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ChatGPT: Insights & Hallucinations

Wonderful even if not a source of truth

I asked bingGPT about the quantity of ammunition used in live fire exercises during peacetime.

It told me it was too complicated to answer.

ChatGPT gave a reasonable-sounding number after warning me that it was too complicated.

Am I better off for having been given that number?

Is it reasoning & insight or merely a hallucination?

How can I ever know?

In a practical sense, on ChatGPT, I don’t think I ever can. Unlike BingGPT and, ChatGPT doesn’t cite its sources.

I had previously described ChatGPT as a “source of conventional wisdom.” I now realize that that is, in fact, too generous. It is, in many areas, dominated by whoever screamed loudest on the Internet at some point in the past.

That said, it is very often right, even if not reliable.

Perhaps it is best used when looking for something other than correct answers. In particular, inspiration, empathy, and better expression.

Inspiration: It’s been great at brainstorming and at being a coach.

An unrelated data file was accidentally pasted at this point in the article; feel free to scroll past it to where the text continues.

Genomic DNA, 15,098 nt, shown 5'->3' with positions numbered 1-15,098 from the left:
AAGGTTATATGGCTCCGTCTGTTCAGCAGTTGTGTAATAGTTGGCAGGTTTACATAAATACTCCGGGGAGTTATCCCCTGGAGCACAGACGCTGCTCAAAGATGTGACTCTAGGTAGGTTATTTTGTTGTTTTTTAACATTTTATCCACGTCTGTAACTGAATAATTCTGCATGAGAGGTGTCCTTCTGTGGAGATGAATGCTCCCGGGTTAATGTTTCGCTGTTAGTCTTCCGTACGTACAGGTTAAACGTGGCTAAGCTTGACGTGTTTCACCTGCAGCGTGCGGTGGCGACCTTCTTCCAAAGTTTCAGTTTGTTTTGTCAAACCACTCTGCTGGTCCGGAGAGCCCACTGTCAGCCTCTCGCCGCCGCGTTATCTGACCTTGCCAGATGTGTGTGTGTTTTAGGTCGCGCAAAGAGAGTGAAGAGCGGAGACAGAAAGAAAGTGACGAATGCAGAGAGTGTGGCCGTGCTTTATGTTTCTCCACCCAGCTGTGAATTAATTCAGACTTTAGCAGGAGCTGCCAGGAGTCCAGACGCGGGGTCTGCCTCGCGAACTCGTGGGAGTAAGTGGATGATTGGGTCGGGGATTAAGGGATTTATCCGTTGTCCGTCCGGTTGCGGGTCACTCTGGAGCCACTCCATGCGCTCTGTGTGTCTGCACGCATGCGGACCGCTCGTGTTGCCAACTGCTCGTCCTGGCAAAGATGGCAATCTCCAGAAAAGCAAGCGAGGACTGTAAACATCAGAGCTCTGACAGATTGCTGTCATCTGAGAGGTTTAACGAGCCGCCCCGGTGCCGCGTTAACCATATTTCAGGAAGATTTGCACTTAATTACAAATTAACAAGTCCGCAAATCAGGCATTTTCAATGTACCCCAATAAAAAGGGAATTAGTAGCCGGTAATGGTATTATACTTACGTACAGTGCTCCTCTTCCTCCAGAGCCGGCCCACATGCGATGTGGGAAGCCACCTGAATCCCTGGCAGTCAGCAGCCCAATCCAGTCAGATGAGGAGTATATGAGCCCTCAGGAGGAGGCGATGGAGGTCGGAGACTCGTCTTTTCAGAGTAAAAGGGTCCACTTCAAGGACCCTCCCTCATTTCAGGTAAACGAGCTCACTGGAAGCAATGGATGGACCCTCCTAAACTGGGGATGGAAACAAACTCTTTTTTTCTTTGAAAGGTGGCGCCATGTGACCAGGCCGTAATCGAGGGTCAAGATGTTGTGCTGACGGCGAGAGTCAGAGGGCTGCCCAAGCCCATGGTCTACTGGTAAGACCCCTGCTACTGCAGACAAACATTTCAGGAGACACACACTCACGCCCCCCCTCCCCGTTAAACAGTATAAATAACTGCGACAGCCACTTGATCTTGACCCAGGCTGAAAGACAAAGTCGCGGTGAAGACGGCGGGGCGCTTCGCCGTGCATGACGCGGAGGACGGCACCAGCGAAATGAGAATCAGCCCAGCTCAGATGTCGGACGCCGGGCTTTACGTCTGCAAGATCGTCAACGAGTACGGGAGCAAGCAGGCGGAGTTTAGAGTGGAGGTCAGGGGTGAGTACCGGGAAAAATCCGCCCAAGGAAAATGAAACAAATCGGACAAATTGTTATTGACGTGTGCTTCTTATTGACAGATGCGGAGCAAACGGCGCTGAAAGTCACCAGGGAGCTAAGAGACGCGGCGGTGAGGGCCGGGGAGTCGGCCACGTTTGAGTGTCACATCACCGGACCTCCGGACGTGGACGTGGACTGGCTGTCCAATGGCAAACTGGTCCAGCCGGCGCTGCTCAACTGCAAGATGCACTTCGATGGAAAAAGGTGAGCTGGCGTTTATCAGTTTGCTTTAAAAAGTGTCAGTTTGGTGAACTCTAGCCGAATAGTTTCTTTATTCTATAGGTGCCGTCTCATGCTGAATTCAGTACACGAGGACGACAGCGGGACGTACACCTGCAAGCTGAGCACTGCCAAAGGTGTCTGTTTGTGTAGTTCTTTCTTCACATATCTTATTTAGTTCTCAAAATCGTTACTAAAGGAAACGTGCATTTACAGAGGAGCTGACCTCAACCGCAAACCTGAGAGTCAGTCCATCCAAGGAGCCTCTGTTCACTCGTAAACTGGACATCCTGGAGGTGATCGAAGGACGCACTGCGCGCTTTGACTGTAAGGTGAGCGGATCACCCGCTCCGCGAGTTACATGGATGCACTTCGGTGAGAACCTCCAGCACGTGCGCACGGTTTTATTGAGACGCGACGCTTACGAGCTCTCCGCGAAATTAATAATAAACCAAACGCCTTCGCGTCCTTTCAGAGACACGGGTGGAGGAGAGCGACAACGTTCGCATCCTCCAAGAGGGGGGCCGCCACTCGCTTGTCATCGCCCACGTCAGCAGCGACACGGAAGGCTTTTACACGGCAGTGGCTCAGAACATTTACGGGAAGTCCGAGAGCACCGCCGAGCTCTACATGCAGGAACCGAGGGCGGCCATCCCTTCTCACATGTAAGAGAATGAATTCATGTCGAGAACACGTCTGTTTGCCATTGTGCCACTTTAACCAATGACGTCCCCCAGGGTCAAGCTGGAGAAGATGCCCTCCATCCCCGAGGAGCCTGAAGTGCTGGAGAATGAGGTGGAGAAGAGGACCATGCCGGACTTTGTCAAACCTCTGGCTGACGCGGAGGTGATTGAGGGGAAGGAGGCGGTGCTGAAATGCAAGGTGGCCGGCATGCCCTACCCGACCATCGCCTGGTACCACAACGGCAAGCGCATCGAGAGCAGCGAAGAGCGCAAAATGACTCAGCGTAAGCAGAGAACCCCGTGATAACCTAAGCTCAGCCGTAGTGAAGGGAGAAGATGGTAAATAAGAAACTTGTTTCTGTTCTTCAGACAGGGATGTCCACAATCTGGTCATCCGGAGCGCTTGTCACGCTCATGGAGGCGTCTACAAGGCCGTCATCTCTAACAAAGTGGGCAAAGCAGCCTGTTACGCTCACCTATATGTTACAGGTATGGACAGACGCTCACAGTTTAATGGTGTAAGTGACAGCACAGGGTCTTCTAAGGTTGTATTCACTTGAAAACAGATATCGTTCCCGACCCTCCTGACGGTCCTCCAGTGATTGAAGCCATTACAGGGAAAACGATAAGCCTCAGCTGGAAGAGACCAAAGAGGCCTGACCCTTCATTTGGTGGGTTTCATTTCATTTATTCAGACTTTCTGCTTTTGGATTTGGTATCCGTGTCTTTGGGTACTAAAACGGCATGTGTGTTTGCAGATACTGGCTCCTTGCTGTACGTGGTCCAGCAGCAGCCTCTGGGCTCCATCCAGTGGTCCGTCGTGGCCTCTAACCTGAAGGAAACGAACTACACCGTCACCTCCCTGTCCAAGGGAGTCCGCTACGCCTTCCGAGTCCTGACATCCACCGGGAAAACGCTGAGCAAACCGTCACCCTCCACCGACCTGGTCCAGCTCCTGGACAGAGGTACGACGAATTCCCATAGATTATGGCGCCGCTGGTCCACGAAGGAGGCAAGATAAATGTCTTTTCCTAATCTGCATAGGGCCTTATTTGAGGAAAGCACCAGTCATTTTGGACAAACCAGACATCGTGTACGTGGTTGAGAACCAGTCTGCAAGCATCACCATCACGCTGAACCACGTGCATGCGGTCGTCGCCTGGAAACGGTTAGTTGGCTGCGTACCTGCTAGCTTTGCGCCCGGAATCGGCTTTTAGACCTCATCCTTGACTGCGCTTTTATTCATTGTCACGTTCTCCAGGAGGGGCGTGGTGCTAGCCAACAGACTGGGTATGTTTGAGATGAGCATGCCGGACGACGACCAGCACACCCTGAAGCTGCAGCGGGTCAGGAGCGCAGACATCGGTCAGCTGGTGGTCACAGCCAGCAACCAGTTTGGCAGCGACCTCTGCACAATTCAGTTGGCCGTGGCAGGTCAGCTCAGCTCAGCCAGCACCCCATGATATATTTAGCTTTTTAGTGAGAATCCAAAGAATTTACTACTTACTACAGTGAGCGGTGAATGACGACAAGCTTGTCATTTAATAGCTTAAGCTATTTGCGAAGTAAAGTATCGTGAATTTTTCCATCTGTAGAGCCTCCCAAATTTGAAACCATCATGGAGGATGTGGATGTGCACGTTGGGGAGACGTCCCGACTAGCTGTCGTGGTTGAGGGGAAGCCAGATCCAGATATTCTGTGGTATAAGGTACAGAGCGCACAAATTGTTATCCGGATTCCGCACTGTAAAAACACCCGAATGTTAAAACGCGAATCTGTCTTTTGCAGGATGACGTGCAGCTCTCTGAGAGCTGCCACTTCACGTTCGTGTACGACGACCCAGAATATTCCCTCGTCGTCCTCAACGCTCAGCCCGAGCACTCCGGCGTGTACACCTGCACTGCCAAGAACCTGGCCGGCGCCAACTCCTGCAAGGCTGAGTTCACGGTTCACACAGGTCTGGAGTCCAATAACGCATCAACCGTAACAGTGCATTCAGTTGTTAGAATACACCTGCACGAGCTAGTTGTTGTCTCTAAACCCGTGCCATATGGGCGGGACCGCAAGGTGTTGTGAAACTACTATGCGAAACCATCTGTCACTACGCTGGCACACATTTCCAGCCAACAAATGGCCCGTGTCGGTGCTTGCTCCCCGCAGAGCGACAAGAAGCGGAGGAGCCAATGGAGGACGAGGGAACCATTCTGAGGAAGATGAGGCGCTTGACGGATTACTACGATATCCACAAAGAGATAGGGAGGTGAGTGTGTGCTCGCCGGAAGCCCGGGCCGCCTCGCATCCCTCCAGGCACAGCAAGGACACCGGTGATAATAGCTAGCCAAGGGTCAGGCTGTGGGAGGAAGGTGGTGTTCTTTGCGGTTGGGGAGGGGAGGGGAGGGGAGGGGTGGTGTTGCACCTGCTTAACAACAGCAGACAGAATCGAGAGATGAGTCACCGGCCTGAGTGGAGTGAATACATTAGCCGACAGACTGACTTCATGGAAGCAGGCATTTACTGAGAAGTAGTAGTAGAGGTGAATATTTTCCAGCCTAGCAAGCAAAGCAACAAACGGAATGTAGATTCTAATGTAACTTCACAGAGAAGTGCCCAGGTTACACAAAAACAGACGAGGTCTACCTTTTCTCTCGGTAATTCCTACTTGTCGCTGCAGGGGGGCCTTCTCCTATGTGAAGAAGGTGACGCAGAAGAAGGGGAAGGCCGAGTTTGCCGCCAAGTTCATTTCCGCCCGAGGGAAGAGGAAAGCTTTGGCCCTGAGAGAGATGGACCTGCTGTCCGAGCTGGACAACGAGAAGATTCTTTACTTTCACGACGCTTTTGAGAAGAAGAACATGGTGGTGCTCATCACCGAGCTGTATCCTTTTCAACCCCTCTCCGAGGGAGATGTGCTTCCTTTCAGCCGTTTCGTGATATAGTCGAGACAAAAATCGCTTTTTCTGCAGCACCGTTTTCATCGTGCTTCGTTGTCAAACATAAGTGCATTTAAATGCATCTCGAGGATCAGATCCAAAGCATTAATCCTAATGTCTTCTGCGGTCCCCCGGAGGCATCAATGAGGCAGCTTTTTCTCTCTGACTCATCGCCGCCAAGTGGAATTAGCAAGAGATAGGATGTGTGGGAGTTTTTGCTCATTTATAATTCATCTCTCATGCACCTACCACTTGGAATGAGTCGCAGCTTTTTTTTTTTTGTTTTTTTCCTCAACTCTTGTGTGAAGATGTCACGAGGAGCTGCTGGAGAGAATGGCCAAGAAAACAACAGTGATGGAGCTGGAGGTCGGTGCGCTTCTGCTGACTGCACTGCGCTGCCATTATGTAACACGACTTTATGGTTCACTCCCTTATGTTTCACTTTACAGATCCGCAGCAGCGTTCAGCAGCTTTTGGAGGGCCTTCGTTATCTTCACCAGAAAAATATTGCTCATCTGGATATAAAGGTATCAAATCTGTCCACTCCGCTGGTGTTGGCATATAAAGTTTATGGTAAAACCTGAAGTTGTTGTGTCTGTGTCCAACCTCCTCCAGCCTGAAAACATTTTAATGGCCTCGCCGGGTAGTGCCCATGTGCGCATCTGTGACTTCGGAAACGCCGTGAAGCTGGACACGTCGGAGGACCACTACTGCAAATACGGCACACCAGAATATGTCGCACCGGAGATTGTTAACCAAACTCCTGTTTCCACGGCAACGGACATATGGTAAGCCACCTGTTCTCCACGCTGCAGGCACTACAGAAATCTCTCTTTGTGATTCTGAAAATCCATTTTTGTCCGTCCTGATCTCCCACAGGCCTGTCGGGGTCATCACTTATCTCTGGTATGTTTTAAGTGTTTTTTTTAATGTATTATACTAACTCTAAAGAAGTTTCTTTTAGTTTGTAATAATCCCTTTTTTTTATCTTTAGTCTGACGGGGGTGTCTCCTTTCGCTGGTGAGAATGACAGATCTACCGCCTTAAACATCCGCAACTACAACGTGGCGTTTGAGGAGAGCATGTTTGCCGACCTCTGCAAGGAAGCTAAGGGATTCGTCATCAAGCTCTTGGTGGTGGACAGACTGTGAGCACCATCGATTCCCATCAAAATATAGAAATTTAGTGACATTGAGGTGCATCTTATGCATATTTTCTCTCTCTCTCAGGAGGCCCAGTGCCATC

Empathy: In a JAMA article, Ayes, et als., report ChatGPT being an order of magnitude more empathic than doctors, though that might not be a high bar. Many people find chatting with ChatGPT to fill a need they can’t with other humans, and there are a host of more specific language engines for this.

Better Expression: ChatGPT and many others are very good at both taking our writing and making it better and at taking our reading and making it more accessible to us through summarization.

And there is a fourth thing that I don’t have a simple term form. For the moment, let’s call it “out-googling Google.”

When search engines became available, there were suddenly lots of answers I would look for and find that previously would have been too much effort. I am having the same type of experience with ChatGPT and BingGPT. Completing tasks that, with a mere search engine, I just wouldn’t have been willing to start. And while this assuredly counts as inspiration, it is also something more. Something truly enabling.

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Written by Russell Brand

Russell has started three successful companies, one of which helped agencies of the federal government become very early adopters of open source software, long before that term was coined. His first project saved The American taxpayer 250 million dollars. In his work within federal agency, he was often called, “the arbiter of truth,” facilitating historically hostile groups and factions to effectively work together towards common goals


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